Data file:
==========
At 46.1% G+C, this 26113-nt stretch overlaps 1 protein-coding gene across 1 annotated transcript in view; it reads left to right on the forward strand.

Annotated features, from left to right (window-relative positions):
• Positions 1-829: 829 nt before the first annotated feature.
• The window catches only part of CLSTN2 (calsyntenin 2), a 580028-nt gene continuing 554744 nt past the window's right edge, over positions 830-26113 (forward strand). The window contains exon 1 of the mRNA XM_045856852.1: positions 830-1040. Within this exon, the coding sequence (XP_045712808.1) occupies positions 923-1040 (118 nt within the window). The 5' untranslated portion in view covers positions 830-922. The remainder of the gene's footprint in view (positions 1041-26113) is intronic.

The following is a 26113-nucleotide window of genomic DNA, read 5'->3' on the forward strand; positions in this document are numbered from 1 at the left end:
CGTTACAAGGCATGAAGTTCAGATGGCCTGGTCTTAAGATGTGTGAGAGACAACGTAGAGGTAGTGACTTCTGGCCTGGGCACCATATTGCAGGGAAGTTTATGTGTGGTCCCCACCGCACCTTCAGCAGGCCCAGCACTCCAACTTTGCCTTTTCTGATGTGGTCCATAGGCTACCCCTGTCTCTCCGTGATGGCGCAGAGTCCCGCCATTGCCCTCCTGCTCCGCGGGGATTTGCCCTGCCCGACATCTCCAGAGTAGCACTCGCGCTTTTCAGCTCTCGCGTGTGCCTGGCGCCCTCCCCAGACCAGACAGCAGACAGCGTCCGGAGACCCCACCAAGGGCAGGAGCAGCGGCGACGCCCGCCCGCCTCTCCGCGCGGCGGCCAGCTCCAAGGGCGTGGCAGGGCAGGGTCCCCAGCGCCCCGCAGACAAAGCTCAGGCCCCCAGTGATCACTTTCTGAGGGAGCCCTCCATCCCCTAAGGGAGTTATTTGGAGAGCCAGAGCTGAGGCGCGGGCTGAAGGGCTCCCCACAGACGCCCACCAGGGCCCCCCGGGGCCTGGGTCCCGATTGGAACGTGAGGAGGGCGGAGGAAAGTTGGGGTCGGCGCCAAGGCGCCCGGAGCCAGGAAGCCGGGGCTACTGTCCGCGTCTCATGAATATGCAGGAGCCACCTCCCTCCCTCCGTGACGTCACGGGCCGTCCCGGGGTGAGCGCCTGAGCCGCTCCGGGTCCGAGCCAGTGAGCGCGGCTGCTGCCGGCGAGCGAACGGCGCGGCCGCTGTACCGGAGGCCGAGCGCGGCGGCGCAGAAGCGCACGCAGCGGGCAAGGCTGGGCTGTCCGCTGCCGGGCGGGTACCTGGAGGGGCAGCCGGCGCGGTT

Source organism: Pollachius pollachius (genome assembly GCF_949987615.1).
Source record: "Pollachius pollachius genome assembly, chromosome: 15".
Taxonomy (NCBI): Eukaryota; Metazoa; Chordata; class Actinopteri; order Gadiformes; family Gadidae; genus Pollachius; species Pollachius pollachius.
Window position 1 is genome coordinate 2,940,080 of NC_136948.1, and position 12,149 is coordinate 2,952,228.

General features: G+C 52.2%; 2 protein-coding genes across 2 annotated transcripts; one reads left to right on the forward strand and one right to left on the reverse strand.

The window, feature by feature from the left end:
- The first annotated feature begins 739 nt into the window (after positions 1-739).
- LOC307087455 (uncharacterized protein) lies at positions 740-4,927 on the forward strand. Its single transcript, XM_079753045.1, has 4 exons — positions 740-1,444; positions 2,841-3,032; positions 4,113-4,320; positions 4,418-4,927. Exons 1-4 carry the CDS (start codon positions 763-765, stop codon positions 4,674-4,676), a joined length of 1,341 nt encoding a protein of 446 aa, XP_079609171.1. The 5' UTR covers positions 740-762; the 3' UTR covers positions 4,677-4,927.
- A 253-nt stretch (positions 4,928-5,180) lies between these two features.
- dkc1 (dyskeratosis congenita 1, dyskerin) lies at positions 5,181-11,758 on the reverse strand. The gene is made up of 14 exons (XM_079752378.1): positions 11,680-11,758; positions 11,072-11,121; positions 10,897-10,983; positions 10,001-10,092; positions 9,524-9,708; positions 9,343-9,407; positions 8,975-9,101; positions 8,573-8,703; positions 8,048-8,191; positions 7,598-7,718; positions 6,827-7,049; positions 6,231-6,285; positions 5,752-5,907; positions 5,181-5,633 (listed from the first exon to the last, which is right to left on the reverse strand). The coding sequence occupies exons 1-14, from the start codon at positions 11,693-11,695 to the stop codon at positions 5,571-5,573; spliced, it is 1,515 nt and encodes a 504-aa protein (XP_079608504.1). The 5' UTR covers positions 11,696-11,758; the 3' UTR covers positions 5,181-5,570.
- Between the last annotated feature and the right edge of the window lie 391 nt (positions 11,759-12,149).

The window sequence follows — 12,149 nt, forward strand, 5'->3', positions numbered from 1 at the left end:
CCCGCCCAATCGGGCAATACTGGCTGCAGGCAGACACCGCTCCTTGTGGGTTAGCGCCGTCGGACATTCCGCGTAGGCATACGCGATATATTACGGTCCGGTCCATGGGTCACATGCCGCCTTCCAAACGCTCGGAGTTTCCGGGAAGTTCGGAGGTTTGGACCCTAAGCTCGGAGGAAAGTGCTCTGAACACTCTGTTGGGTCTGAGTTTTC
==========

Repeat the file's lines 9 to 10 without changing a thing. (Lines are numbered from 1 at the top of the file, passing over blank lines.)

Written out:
Taxonomy (NCBI): Eukaryota; Metazoa; Chordata; class Actinopteri; order Gadiformes; family Gadidae; genus Pollachius; species Pollachius pollachius.
Window position 1 is genome coordinate 2,940,080 of NC_136948.1, and position 12,149 is coordinate 2,952,228.